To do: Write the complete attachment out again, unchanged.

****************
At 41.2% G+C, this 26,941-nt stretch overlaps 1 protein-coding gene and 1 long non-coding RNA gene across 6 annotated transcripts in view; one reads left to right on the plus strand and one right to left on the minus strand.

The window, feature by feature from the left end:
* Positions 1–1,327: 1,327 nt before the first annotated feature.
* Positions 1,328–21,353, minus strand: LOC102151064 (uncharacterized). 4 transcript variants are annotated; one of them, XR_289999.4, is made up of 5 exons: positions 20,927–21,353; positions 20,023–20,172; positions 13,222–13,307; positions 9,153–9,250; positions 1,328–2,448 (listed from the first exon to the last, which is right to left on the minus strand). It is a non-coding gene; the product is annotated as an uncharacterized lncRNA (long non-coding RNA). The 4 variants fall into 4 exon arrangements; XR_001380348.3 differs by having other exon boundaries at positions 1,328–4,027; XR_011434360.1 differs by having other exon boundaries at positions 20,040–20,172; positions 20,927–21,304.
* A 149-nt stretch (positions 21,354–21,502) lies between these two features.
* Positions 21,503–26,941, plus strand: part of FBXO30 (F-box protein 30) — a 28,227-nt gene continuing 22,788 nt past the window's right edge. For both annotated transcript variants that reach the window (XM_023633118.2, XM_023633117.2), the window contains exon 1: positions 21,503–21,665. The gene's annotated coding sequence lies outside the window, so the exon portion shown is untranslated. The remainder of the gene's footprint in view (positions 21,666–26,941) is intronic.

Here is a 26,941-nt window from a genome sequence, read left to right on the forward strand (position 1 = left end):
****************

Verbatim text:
At 41.2% G+C, this 26,941-nt stretch overlaps 1 protein-coding gene and 1 long non-coding RNA gene across 6 annotated transcripts in view; one reads left to right on the plus strand and one right to left on the minus strand.

The window, feature by feature from the left end:
* Positions 1–1,327: 1,327 nt before the first annotated feature.
* Positions 1,328–21,353, minus strand: LOC102151064 (uncharacterized). 4 transcript variants are annotated; one of them, XR_289999.4, is made up of 5 exons: positions 20,927–21,353; positions 20,023–20,172; positions 13,222–13,307; positions 9,153–9,250; positions 1,328–2,448 (listed from the first exon to the last, which is right to left on the minus strand). It is a non-coding gene; the product is annotated as an uncharacterized lncRNA (long non-coding RNA). The 4 variants fall into 4 exon arrangements; XR_001380348.3 differs by having other exon boundaries at positions 1,328–4,027; XR_011434360.1 differs by having other exon boundaries at positions 20,040–20,172; positions 20,927–21,304.
* A 149-nt stretch (positions 21,354–21,502) lies between these two features.
* Positions 21,503–26,941, plus strand: part of FBXO30 (F-box protein 30) — a 28,227-nt gene continuing 22,788 nt past the window's right edge. For both annotated transcript variants that reach the window (XM_023633118.2, XM_023633117.2), the window contains exon 1: positions 21,503–21,665. The gene's annotated coding sequence lies outside the window, so the exon portion shown is untranslated. The remainder of the gene's footprint in view (positions 21,666–26,941) is intronic.

Here is a 26,941-nt window from a genome sequence, read left to right on the forward strand (position 1 = left end):